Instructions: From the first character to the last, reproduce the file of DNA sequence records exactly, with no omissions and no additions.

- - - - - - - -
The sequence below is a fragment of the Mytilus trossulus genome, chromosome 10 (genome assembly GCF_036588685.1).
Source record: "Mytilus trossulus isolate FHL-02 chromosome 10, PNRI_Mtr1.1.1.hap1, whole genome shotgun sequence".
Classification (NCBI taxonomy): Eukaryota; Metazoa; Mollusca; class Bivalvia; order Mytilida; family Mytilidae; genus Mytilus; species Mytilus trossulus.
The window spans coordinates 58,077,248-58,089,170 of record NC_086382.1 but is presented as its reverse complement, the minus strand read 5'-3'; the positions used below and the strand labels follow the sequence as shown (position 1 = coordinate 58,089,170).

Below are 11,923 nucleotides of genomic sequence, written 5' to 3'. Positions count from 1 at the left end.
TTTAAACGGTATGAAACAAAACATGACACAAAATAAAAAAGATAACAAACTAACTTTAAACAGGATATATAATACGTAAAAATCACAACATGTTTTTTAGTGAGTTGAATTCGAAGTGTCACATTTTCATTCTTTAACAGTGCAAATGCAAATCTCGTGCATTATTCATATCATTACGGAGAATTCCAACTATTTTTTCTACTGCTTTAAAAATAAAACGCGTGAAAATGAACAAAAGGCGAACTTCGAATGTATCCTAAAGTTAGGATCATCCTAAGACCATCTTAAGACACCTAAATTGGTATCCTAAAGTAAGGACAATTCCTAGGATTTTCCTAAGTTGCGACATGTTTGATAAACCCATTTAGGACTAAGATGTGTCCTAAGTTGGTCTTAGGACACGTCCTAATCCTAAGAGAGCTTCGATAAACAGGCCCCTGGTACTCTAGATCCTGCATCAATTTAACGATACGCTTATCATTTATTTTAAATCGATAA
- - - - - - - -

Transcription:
The sequence below is a fragment of the Mytilus trossulus genome, chromosome 10 (genome assembly GCF_036588685.1).
Source record: "Mytilus trossulus isolate FHL-02 chromosome 10, PNRI_Mtr1.1.1.hap1, whole genome shotgun sequence".
Classification (NCBI taxonomy): Eukaryota; Metazoa; Mollusca; class Bivalvia; order Mytilida; family Mytilidae; genus Mytilus; species Mytilus trossulus.
The window spans coordinates 58,077,248-58,089,170 of record NC_086382.1 but is presented as its reverse complement, the minus strand read 5'-3'; the positions used below and the strand labels follow the sequence as shown (position 1 = coordinate 58,089,170).

Below are 11,923 nucleotides of genomic sequence, written 5' to 3'. Positions count from 1 at the left end.
TTTAAACGGTATGAAACAAAACATGACACAAAATAAAAAAGATAACAAACTAACTTTAAACAGGATATATAATACGTAAAAATCACAACATGTTTTTTAGTGAGTTGAATTCGAAGTGTCACATTTTCATTCTTTAACAGTGCAAATGCAAATCTCGTGCATTATTCATATCATTACGGAGAATTCCAACTATTTTTTCTACTGCTTTAAAAATAAAACGCGTGAAAATGAACAAAAGGCGAACTTCGAATGTATCCTAAAGTTAGGATCATCCTAAGACCATCTTAAGACACCTAAATTGGTATCCTAAAGTAAGGACAATTCCTAGGATTTTCCTAAGTTGCGACATGTTTGATAAACCCATTTAGGACTAAGATGTGTCCTAAGTTGGTCTTAGGACACGTCCTAATCCTAAGAGAGCTTCGATAAACAGGCCCCTGGTACTCTAGATCCTGCATCAATTTAACGATACGCTTATCATTTATTTTAAATCGATAA